“If they made a movie, Holden wouldn't like it,” Martin Sheen opines deep into the new documentary Salinger. He's speaking of the possibility of a film adaptation of The Catcher in the Rye, but he could be describing this one.

Despite a few killer anecdotes from people who met intensely private author J.D. Salinger, and a couple new photographs, Shane Salerno's film is two bombastic, bullshit-packed hours of proof that Salinger and Caulfield were right to hide out from Hollywood. Ever wanted to see an actor typing up “A Perfect Day for Bananafish” on the stage of some movie palace while World War II footage flickers on the screen behind him? Or thought that the ideal way to demonstrate the popularity of The Catcher in the Rye would be a montage of young folks thrusting the book at the camera? They seem to be shouting, “Wouldn't you like to be a Pepper, too?”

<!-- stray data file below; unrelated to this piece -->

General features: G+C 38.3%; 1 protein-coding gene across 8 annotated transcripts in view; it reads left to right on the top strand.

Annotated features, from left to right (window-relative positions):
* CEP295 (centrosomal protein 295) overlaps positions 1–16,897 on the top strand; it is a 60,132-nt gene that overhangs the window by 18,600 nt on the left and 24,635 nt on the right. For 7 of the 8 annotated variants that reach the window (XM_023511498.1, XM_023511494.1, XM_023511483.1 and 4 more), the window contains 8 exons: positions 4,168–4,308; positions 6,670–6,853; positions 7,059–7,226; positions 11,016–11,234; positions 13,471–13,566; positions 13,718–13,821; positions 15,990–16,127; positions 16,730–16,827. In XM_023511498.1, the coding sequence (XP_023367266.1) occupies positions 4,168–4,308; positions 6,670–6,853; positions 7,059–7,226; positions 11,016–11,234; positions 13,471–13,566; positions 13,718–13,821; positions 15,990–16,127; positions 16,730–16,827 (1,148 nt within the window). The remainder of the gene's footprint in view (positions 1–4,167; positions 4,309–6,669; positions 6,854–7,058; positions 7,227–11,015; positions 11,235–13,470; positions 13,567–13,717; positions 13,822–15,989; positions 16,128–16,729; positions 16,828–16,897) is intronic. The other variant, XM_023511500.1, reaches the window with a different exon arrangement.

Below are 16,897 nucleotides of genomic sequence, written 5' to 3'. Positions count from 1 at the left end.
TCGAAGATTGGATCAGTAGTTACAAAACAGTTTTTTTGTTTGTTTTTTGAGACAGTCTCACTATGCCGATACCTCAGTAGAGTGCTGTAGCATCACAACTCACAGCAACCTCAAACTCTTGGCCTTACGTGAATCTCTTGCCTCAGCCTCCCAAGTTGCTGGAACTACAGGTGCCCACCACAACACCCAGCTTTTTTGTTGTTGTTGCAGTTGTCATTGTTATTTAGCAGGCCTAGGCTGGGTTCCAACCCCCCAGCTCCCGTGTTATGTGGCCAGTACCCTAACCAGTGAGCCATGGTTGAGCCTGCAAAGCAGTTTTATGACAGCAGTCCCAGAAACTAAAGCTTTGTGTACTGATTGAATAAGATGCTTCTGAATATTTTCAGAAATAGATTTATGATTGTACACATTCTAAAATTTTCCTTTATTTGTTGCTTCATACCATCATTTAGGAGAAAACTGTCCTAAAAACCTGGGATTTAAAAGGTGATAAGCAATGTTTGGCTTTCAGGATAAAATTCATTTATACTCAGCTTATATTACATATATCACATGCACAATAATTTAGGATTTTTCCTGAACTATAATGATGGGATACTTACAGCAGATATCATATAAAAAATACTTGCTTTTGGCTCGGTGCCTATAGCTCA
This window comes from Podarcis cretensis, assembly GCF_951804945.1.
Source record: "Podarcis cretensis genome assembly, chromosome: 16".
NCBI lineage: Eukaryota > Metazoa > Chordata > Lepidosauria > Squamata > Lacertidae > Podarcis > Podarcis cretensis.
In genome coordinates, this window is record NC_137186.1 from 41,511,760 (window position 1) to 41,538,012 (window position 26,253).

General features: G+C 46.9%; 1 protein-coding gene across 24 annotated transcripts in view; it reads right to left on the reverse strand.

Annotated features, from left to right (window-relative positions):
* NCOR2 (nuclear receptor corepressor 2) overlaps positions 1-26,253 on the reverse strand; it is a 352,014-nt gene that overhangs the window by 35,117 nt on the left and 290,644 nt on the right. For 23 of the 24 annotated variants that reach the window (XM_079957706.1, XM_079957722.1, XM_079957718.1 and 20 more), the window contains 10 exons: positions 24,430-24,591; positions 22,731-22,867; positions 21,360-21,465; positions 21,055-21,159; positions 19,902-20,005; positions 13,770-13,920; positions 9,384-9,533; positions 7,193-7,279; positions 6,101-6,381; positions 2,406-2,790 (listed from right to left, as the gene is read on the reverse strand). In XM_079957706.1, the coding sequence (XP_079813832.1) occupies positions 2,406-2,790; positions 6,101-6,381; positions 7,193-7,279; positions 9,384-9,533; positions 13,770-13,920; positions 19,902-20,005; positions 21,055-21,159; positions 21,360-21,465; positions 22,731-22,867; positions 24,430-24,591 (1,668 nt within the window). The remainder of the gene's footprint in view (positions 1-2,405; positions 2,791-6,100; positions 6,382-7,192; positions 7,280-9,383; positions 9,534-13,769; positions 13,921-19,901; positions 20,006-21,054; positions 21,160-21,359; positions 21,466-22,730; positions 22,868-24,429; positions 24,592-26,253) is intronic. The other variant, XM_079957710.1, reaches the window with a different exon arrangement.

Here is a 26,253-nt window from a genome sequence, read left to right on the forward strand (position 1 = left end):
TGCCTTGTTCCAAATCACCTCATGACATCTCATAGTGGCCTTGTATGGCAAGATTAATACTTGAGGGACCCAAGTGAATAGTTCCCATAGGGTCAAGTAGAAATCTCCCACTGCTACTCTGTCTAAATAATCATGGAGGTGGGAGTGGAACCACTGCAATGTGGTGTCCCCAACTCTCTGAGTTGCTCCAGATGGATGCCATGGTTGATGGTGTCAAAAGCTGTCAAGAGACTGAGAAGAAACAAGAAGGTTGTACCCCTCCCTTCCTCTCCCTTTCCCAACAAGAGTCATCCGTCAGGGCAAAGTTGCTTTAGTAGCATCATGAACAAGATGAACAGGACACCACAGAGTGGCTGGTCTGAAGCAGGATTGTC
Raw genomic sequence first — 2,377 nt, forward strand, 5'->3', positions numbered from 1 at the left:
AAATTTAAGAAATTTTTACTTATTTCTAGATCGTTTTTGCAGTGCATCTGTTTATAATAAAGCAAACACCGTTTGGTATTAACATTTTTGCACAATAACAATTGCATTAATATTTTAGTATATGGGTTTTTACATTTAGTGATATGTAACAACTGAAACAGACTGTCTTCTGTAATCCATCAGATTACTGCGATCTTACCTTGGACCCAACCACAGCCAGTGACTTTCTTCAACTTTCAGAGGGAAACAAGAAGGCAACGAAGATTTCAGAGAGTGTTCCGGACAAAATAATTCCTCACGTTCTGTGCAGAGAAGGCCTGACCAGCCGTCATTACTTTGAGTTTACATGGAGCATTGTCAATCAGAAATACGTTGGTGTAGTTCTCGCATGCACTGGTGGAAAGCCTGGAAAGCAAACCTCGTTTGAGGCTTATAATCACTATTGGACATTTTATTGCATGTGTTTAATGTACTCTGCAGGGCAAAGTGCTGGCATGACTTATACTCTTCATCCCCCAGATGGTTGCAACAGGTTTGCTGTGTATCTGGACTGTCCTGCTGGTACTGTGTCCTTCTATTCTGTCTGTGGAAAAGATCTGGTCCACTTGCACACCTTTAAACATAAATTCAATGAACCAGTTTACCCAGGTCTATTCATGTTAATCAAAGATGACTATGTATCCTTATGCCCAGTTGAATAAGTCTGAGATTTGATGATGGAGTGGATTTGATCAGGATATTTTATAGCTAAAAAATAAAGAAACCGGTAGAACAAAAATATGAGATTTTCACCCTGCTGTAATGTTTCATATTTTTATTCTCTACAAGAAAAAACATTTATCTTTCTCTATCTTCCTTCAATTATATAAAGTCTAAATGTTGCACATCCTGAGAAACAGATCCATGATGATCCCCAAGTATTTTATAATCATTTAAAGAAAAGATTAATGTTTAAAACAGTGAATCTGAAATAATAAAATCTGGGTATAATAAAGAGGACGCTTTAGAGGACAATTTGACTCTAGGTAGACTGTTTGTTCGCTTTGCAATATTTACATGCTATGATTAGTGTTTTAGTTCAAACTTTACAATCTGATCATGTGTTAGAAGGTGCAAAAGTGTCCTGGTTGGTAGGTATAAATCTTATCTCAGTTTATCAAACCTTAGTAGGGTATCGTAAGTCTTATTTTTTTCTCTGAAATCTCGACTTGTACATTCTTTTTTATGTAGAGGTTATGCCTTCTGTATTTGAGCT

I take no issue with the film's argument: Salinger was something of a crank, a creep and a genius, wrecked by the war and disgusted by our culture. Eventually, shaken by his fame, he lit out for the hinterlands, refusing to publish after 1965 — and ensuring his legacy. He wrote in a bunker, seems to have been neglectful of his wife and kids, and couldn't resist pen-palling much younger women, some of whom he hooked up with.

It's no surprise when a title card explains that The Catcher in the Rye is narrated by a young man named Holden Caulfield. That's what this movie is — a Salinger doc for people who can't get through The Catcher in the Rye. —Alan Scherstuhl

SALINGER | Directed by Shane Salerno | The Weinstein Company | Landmark, ArcLight Hollywood

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